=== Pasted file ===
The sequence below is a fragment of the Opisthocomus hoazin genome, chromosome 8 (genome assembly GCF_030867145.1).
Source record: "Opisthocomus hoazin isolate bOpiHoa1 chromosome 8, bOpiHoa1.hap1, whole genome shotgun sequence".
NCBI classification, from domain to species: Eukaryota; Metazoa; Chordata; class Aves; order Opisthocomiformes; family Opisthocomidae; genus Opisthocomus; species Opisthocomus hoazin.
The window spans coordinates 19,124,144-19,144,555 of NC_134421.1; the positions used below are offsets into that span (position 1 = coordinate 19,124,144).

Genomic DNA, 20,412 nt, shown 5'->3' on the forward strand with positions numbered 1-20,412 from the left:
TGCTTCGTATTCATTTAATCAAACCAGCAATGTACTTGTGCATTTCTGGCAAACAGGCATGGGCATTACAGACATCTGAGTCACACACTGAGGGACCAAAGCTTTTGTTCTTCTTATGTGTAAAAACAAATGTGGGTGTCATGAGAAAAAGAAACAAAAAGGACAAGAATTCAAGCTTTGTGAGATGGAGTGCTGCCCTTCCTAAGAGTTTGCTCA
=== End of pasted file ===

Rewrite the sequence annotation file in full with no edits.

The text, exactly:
The sequence below is a fragment of the Opisthocomus hoazin genome, chromosome 8 (genome assembly GCF_030867145.1).
Source record: "Opisthocomus hoazin isolate bOpiHoa1 chromosome 8, bOpiHoa1.hap1, whole genome shotgun sequence".
NCBI classification, from domain to species: Eukaryota; Metazoa; Chordata; class Aves; order Opisthocomiformes; family Opisthocomidae; genus Opisthocomus; species Opisthocomus hoazin.
The window spans coordinates 19,124,144-19,144,555 of NC_134421.1; the positions used below are offsets into that span (position 1 = coordinate 19,124,144).

Genomic DNA, 20,412 nt, shown 5'->3' on the forward strand with positions numbered 1-20,412 from the left:
TGCTTCGTATTCATTTAATCAAACCAGCAATGTACTTGTGCATTTCTGGCAAACAGGCATGGGCATTACAGACATCTGAGTCACACACTGAGGGACCAAAGCTTTTGTTCTTCTTATGTGTAAAAACAAATGTGGGTGTCATGAGAAAAAGAAACAAAAAGGACAAGAATTCAAGCTTTGTGAGATGGAGTGCTGCCCTTCCTAAGAGTTTGCTCA